Bananas are a good source of potassium, magnesium, and vitamin B6. They have remineralizing and energetic properties, and the body uses all the substances to stay healthy. They are one of the most popular fruits in the world. Bananas making their way, from breakfast, through smoothies, desserts, snacks up to accompanying the various meals and moments of the day. The Cavendish species, the commonly known one, cultivated with a high commercial number is hit by a deadly fungal infection (Fusarium) that stains the soil and leads to “Panama disease”, this causes the bananas to blacken and deteriorate from the inside. The disease is spreading throughout Africa and Asia. Colombia, whose economy is heavily dependent on banana production, declared a national state of emergency in 2019. Furthermore, in a recent University of Exeter study, bananas could be affected by adverse weather conditions in 10 countries by 2050. Yields have increased since 1961 thanks to higher temperatures and better production methods, but continuing global warming and frequent floods and droughts threaten the stability of global production not only in South America but also in Asia by threatening China, which in recent years has placed itself between second and third place among the largest producers after India and the Philippines.
Beer contains B vitamins, especially vitamins B6 and B9, potassium, and sodium. It has energy power due to dextrins and protein substances present in its compound. Drinking beer in moderation could improve digestion. Throughout the planet earth, its consumption is associated with moments of social aggregation. Beer is already a victim of the changing climate, and many breweries are finding it increasingly difficult to ensure stable water supplies. A 2010 report commissioned by the Natural Resources Defense Council shows that about a third of US counties will have difficulties in accessing freshwater between 2030 and 2050 due to global warming. Additionally, some specialty hops used by craft brewers have already become more difficult to source, as warm winters are producing earlier and smaller harvests. China ranks eleventh in export, while it was the leading brewing country in terms of production volume in 2019.
Blueberries are considered to be natural antioxidants. They contain vitamins, in particular C, A, E, and group B. including folic acid, a good amount of mineral salts, especially potassium. Blueberries have anti-inflammatory properties, they are an important cure for the entire cardiovascular system. Blueberries are dependent on the pollination of insects, especially bees, this correlation put them in a position of risk of extinction. In addition to the factors of climate change, the use of pesticides adds more danger to their cultivation. The IBO, a global organization that brings together blueberry leaders from around the world, saw plenty of room for growth in China during its latest summit in 2017.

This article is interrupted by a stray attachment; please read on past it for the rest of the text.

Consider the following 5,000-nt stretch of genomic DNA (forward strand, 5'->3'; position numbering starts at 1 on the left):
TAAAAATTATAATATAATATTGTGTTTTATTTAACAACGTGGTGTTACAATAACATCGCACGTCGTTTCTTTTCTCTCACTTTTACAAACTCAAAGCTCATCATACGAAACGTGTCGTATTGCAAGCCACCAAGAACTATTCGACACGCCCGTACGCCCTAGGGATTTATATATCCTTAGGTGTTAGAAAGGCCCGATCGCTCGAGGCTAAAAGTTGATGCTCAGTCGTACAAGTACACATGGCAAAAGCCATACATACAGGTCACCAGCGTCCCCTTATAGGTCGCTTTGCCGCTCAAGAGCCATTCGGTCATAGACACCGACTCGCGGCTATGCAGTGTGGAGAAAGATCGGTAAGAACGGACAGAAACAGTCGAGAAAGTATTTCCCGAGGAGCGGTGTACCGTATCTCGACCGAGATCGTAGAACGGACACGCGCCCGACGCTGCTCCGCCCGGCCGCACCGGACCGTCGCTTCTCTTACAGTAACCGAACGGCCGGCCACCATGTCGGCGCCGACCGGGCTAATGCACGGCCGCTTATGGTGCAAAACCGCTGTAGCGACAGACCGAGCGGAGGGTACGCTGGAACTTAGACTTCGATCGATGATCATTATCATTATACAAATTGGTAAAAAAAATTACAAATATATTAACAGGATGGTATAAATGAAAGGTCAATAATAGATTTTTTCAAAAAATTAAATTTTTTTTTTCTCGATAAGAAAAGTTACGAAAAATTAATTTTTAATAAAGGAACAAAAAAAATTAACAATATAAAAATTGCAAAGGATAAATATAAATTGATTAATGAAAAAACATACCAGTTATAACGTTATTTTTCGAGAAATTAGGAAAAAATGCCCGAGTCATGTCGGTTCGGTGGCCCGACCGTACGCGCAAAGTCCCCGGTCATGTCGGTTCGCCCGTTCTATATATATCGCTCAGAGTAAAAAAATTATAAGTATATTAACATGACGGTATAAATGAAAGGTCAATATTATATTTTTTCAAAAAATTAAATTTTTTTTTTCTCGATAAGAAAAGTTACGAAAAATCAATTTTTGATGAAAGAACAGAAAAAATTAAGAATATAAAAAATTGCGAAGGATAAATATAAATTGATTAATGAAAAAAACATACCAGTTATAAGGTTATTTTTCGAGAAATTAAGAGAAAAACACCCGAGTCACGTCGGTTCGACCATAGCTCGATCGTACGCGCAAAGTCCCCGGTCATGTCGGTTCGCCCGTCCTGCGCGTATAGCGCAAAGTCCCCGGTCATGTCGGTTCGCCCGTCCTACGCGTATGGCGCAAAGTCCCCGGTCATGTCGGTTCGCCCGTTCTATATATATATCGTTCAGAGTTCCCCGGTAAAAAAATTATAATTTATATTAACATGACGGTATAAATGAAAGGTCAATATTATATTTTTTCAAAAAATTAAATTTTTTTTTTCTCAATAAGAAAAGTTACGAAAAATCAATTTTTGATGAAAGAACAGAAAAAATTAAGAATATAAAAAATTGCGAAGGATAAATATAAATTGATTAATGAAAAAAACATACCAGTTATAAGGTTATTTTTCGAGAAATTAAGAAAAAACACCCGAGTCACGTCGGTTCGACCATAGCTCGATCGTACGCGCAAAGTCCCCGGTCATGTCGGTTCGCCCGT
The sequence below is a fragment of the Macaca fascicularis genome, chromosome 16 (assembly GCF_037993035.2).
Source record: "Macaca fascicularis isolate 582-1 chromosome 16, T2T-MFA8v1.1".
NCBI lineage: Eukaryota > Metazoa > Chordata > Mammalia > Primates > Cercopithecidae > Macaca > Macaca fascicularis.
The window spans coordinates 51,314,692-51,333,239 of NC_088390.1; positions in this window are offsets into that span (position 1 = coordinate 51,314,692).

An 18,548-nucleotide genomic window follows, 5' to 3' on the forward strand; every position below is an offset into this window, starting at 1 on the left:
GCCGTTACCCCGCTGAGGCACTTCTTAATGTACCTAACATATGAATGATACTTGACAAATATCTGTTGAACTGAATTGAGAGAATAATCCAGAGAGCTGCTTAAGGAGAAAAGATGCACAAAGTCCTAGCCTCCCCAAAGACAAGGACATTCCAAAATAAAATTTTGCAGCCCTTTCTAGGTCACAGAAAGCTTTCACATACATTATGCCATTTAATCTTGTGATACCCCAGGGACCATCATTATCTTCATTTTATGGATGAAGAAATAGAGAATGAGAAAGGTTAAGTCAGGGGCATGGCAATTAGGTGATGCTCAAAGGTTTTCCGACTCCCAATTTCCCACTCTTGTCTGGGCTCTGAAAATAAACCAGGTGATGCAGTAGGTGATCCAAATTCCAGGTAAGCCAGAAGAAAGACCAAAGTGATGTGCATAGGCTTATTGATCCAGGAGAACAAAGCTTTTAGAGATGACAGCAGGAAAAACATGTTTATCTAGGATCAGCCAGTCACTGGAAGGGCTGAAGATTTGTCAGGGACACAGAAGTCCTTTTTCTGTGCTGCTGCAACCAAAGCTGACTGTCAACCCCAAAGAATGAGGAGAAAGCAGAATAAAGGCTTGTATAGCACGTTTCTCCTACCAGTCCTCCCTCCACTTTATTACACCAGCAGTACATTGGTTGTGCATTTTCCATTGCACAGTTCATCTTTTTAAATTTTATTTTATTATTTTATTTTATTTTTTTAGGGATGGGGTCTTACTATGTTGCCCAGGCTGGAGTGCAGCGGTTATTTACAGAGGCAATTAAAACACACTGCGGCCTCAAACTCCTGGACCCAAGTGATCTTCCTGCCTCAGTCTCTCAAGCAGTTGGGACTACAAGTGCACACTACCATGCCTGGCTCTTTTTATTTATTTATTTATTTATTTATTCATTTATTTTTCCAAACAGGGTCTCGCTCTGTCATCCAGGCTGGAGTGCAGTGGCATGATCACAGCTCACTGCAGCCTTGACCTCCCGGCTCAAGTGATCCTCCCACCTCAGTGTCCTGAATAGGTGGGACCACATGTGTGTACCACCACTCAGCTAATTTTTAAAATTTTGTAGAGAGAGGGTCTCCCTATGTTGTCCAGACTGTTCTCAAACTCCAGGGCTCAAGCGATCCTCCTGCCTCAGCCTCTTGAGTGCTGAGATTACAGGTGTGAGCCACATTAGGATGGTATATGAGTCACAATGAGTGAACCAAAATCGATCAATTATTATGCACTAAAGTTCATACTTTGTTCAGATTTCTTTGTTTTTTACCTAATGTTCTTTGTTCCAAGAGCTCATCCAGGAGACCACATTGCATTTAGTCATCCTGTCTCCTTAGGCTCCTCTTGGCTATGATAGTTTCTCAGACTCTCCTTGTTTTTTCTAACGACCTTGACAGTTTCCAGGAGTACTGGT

Broccoli is a precious reserve of vitamins and mineral salts. They are a good source of iron, potassium, calcium, selenium, and magnesium, as well as vitamins A, C, E, K, and a good range of B vitamins, including folic acid. Broccoli is a good carb high in fiber, which aids in digestion and curbs overeating, maintains low blood sugar, and helps to protect blood vessels from damage. They are suitable and perfect in all dietary regimes, from a growing child, athletes, or the elderly. Their growth depends on pollination and therefore also on honey bees. Their rate of decline is corresponding to a mass extinction of bees. According to a report from Ottawa University, the crop has already been affected by inadequate pollination and reduced diversity of pollinators. China ranks first among broccoli producers, while it’s the second country in the world, after India for broccoli per capita consumption.